Most frequent number of tributaries was 3 (42%) in our study. Pourhassan et al. had similar findings of three tributaries (57.4%) in his study. [10] Another study of 228 patients quoted figure of 4 (71.20%) as the most common frequency of tributaries. [6]

We found a superficial inferior epigastric vein as the most common and consistent tributary of SFJ which was seen in 98% followed by superficial circumflex iliac vein (92%).

In Hemmati et al.'s study, the most common tributary was the superficial external pudendal vein, [6] whereas Pichot et al. recorded superficial epigastric vein and superficial circumflex iliac vein as the most common tributaries. [11] We did not encounter lateral venous system and intersaphenous vein in our study.

This shows that there is a significant variation in the number of different tributaries in individual, which can vary from minimum of 2 to maximum of 10 as per available literature. Most common tributary in different studies also shows variation. [6],[11]

In order to avoid inadvertent injury to EPA resulting in arterial bleeding, deliberate search for the same must be made; hence, knowledge of its location and variation will be useful. According to one study, EPA was present in all of their patients and it was crossing SFJ anteriorly in 39.5% and posteriorly in 60.5%. [6] We found the presence of EPA in 96% of our patients and among them it was passing anterior to SFJ in 40% and posterior in 56%. We found that EPA was unidentifiable in two patients. Similar finding was seen in a study where EPA was not identifiable in every patient. [12],[13]


  Conclusion Top


Our study showed no difference in location of SFJ by preoperative duplex ultrasound and its subsequent confirmation as intraoperative finding; hence, duplex ultrasound marking preoperatively is advisable for planning a precise incision. Location of SFJ as a mean of 2.24 cm inferior and 3.77 cm lateral to the pubic tubercle on duplex ultrasound imaging preoperatively can be taken as the center of the planned incision. One must look for all tributaries for ligation which will prevent recurrence of varicose vein since variation in numbers and location of tributaries is considerable according to our study.

Among modifiable risk factors, tobacco chewing and smoking should be abandoned to reduce the chances of developing VVs. Following simple ergonomics rules, avoiding continuous prolong standing might be the most significant factor in decreasing the prevalence of this disease.

Financial support and sponsorship

Nil.

Conflicts of interest

There are no conflicts of interest.

 
  References Top

1.
Raffetto J, Eberhardt RT. Chronic venous disorders: General considerations. In: Cronenwett JL, Johnston W, editors. Rutherford's Vascular Surgery. 7 th ed. Philadelphia, PA: Saunders Elsevier; 2010. p. 831-40.  Back to cited text no. 1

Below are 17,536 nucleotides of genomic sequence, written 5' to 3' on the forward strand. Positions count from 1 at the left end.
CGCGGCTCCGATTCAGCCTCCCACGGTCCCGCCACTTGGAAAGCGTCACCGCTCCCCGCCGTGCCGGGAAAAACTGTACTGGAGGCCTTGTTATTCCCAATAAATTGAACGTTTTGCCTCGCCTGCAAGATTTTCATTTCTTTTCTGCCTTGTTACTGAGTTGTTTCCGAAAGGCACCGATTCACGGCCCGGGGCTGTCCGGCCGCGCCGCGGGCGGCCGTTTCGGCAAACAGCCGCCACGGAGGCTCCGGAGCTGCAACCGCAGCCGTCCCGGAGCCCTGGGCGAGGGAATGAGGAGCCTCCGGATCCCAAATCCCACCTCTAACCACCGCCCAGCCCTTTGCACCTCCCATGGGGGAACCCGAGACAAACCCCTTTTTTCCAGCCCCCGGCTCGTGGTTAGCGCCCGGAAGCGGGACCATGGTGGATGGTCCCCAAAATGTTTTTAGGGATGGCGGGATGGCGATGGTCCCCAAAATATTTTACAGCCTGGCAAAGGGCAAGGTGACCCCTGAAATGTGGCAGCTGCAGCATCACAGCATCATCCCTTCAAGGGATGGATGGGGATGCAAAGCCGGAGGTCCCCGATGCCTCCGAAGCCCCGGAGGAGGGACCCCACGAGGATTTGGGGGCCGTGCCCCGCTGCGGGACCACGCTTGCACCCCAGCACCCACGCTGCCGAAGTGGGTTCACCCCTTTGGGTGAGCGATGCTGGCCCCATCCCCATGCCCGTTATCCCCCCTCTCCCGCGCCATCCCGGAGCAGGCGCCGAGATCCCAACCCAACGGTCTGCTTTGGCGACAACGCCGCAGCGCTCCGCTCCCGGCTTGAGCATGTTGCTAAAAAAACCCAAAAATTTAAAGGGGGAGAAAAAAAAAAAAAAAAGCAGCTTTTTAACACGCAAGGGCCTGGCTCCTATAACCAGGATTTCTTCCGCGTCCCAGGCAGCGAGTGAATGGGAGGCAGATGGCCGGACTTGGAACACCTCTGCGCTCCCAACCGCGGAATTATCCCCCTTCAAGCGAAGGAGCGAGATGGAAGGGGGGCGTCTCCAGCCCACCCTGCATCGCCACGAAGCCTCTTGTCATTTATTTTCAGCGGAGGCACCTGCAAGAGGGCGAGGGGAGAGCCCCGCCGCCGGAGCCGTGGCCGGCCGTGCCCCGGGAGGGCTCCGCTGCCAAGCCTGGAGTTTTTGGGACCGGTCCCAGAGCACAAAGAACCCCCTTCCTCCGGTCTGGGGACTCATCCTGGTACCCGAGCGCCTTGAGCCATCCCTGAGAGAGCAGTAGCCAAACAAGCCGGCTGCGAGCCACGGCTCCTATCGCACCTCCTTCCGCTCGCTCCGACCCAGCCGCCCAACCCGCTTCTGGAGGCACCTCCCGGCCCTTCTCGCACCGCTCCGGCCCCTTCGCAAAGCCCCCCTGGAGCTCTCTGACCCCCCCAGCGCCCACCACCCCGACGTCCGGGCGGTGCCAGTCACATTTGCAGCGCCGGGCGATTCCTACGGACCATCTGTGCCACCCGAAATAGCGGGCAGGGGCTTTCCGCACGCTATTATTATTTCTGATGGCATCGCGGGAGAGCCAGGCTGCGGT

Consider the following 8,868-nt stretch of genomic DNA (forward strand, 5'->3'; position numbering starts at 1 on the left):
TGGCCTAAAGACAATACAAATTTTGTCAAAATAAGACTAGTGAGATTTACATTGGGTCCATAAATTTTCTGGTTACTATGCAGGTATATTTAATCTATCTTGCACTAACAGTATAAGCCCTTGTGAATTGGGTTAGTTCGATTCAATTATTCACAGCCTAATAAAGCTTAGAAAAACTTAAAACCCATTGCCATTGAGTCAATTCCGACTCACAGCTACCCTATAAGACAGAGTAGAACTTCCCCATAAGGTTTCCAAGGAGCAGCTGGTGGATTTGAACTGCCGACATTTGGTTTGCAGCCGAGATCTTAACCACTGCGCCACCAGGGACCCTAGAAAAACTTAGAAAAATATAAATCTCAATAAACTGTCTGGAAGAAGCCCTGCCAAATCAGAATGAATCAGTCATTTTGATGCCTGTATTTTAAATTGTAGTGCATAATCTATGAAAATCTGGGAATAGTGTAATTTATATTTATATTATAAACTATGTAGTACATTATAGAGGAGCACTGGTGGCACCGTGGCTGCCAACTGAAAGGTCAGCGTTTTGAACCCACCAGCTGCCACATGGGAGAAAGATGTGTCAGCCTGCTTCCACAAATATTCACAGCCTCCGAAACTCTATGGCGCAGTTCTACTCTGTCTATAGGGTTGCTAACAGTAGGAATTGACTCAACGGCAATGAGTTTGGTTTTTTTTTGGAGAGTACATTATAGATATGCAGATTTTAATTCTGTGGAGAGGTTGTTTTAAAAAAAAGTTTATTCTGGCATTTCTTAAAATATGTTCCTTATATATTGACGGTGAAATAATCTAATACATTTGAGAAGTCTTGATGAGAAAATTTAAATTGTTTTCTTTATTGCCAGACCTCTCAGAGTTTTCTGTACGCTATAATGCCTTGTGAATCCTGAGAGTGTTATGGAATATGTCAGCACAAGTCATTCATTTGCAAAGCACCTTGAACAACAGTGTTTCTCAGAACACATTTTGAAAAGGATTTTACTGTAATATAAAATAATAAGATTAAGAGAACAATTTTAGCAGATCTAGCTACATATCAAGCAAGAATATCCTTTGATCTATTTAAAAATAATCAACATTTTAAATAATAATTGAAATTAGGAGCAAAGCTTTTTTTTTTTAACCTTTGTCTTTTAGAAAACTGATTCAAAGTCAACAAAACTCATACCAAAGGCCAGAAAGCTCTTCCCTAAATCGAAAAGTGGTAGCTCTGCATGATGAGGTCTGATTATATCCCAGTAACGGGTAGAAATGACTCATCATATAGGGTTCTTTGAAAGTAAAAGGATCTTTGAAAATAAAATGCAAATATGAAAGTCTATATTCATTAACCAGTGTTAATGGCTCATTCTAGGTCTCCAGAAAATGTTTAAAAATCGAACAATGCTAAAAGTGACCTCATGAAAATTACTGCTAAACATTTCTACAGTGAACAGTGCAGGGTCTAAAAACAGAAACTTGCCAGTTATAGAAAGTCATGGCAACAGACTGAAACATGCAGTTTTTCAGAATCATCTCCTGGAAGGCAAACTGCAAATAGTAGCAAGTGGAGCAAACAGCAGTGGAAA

2.
Egan B, Donnelly M, Bresnihan M, Tierney S, Feeley M. Neovascularization: An "innocent bystander" in recurrent varicose veins. J Vasc Surg 2006;44:1279-84.  Back to cited text no. 2
    
3.
Gad MA, Saber A, Hokkam EN. Assessment of causes and patterns of recurrent varicose veins after surgery. N Am J Med Sci 2012;4:45-8.  Back to cited text no. 3
    
4.
Henke PK. Venous pathology. In: Cronenwett JL, Johnston W, editors. Rutherford's Vascular Surgery. 7 th ed. Philadelphia, PA: Saunders Elsevier; 2010. p. 171-2.  Back to cited text no. 4
    
5.
Winterborn RJ, Foy C, Earnshaw JJ. Causes of varicose vein recurrence: Late results of a randomized controlled trial of stripping the long saphenous vein. J Vasc Surg 2004;40:634-9.  Back to cited text no. 5
    
6.
Hemmati H, Baghi I, Talaei Zadeh K, Okhovatpoor N, Kazem Nejad E. Anatomical variations of the saphenofemoral junction in patients with varicose veins. Acta Med Iran 2012;50:552-5.  Back to cited text no. 6
    
7.
Mirjalili SA, Muirhead JC, Stringer MD. Redefining the surface anatomy of the saphenofemoral junction in vivo. Clin Anat 2014;27:915-9.  Back to cited text no. 7
    
8.
Donnelly M, Tierney S, Feeley TM. Anatomical variation at the saphenofemoral junction. Br J Surg 2005;92:322-5.  Back to cited text no. 8
    
9.
Vaz C, Machado R, Rodrigues G, Dias da S, Nogueira C, Loureiro T, et al. Anatomical variation of the saphenofemoral junction: A prospective study in a population with primary superficial venous insufficiency. Angiol Cir Vasc 2013;9:6-10.  Back to cited text no. 9
    
10.
Pourhassan S, Zarras K, Mackrodt HG, Stock W. Recurrent varicose veins. Surgical procedure - Results. Zentralbl Chir 2001;126:522-5.  Back to cited text no. 10
    
11.
Pichot O, Sessa C, Chandler JG, Nuta M, Perrin M. Role of duplex imaging in endovenous obliteration for primary venous insufficiency. J Endovasc Ther 2000;7:451-9.  Back to cited text no. 11
    
12.
La Falce OL, Ambrosio JD, Souza RR. The anatomy of the superficial external pudendal artery: A quantitative study. Clinics (Sao Paulo) 2006;61:441-4.  Back to cited text no. 12
    
13.
Henriet JP. Sapheno-femoral venous confluence and the external pudendal network: Anatomical data and new statistics. Phlebologie 1987;40:711-35.  Back to cited text no. 13